At Hong Kong University, UCL’s Vice-Provost Research announced a call for collaborative research proposals that address UCL Grand Challenges, under the new three-year HKU-UCL Global Strategic Partnership Fund. The purpose of this funding is to provide the necessary initial support to enable HKU and UCL academic staff to enhance existing collaboration or to pursue new, multilateral or cross-disciplinary research projects. This will complement UCL’s Global Engagement Funds in supporting grassroots international partnerships development across all UCL faculties.

It was also very exciting launching the Campaign for UCL in China. We have an enthusiastic alumni network across China and the campaign is proving a great way to engage them in supporting the ongoing work of UCL’s diverse academic and student body to work with partners to address some of the biggest challenges we face in the 21st century.

How can people keep up to date with UCL’s activity in East and South East Asia?

UCL’s collaborations in both regions are very varied, ranging from academic partnerships with overseas universities to engagement with governments, funding bodies and corporate partners.

Our regional networks, led by Director Katherine Carruthers (Pro-Vice-Provost, East Asia) and Professor Nicholas Phelps (Pro-Vice-Provost, South East Asia) are the best way to keep up to speed in terms of UCL’s collaborations there and funding opportunities. You can sign up here.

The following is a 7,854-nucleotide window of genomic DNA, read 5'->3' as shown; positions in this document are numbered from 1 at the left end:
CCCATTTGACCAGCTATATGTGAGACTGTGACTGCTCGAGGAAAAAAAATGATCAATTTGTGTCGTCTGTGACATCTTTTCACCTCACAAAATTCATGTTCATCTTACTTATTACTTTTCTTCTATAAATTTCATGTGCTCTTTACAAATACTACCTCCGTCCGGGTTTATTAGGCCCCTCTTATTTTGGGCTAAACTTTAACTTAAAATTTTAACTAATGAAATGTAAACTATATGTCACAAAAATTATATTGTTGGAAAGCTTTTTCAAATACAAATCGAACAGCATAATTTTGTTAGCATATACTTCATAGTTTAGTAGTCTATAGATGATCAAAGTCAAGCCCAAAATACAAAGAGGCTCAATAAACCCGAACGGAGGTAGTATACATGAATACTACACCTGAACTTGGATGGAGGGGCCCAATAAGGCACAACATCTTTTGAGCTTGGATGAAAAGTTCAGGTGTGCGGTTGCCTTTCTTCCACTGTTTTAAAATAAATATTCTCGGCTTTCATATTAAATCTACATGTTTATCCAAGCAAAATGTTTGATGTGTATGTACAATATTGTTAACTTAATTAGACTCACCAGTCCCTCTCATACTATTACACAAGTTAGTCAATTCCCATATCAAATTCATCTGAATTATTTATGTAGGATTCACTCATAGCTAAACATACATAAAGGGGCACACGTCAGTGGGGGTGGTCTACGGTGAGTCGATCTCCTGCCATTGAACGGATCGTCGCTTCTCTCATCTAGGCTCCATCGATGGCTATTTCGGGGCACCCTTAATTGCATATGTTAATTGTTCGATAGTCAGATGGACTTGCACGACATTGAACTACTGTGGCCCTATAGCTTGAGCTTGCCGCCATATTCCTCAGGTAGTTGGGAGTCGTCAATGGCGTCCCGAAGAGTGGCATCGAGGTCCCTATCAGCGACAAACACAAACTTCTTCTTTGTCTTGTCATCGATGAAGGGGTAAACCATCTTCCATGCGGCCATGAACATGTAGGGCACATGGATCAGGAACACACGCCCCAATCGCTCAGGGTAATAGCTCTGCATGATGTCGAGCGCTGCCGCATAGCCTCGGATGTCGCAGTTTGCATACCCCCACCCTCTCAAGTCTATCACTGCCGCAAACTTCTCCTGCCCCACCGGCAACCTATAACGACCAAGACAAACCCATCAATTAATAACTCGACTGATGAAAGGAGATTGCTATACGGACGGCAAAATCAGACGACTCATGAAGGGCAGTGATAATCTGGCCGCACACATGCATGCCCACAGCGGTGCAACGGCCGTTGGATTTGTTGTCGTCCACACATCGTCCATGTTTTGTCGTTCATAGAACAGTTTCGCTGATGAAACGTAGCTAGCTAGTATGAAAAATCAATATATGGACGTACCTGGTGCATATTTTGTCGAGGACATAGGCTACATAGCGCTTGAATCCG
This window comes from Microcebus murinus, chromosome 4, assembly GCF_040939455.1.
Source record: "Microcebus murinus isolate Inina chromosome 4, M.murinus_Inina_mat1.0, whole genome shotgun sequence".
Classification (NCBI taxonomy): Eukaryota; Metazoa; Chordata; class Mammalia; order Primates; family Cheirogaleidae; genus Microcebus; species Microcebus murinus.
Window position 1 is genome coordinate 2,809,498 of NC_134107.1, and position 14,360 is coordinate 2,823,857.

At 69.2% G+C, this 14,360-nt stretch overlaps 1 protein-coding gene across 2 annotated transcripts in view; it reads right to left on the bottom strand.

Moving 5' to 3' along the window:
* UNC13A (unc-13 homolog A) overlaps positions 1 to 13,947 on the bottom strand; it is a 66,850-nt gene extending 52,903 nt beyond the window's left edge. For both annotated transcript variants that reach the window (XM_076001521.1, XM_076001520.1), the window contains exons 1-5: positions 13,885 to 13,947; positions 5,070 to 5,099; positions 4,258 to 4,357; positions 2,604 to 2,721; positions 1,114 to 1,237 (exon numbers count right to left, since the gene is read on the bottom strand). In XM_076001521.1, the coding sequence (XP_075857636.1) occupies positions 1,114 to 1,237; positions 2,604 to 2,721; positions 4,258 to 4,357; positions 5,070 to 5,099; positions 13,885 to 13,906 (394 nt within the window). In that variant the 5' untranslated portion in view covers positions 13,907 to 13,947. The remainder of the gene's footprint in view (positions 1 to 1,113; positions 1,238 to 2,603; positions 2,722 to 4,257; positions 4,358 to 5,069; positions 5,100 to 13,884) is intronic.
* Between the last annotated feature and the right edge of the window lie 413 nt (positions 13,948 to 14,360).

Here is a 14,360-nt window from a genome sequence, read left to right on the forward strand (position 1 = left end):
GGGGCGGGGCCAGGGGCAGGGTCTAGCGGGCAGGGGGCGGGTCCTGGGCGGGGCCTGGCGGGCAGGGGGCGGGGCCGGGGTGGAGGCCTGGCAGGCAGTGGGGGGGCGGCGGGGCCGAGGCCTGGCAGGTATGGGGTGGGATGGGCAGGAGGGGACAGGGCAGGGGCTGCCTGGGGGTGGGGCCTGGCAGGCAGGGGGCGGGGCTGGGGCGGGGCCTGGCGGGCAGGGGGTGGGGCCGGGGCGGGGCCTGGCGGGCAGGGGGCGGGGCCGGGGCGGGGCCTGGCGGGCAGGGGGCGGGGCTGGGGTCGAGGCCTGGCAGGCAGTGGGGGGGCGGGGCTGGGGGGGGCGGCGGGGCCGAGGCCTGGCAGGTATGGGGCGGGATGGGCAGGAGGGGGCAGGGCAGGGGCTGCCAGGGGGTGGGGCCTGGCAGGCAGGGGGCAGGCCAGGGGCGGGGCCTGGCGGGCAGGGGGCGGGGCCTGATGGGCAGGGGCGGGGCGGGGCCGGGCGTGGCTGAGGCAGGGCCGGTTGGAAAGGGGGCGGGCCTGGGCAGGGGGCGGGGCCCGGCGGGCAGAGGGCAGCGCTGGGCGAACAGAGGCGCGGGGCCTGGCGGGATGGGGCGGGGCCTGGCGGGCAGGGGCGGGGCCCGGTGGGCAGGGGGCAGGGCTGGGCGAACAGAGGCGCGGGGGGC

There are some great initiatives for students in both regions too. For example, the Yenching Academy at PKU is currently inviting applications from UCL students to spend a year in Beijing doing a fully funded Master’s programme in China Studies – an incredible opportunity.

What are you working on at the moment?

I’m currently preparing for a delegation visit to Australia in December, led by the Vice-Provost International Dame Nicola Brewer, which will take in visits to various partners and stakeholders in three cities: Brisbane, Sydney and Adelaide.

UCL Engineering enjoys a continuing strong partnership with the Future Industries Institute at the University of South Australia (UniSA), focusing on education and research in the sustainable management and use of minerals, energy and natural resources. This year, the collaboration launched a new Post-Graduate Taught MSc Programme on Global Management of Natural Resources. The upcoming visit will be a great opportunity to touch base with our colleagues in Australia and discuss our ongoing and upcoming collaborations.

Contact Tom on:

t.windle@ucl.ac.uk
+44 (0)20 3108 7784 / internal 57784